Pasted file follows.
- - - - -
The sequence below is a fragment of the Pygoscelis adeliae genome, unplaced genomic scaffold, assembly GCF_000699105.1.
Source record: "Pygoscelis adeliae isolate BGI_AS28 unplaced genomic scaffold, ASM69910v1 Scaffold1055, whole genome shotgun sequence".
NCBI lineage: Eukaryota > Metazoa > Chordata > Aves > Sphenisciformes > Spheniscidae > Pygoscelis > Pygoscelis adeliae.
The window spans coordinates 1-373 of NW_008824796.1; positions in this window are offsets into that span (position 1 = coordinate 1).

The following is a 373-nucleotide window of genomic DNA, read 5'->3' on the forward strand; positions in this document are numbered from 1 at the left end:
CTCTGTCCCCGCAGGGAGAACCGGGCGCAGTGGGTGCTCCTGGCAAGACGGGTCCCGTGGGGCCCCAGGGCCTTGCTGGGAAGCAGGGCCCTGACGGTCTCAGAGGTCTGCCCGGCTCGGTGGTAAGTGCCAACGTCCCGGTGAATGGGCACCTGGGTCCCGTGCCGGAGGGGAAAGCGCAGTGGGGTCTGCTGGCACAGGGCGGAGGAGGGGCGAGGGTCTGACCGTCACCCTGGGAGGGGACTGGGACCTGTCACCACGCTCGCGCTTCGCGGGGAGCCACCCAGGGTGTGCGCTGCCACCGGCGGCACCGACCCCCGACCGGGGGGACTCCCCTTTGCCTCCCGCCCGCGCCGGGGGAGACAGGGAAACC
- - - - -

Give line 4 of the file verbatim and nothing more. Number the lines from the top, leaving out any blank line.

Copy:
The window spans coordinates 1-373 of NW_008824796.1; positions in this window are offsets into that span (position 1 = coordinate 1).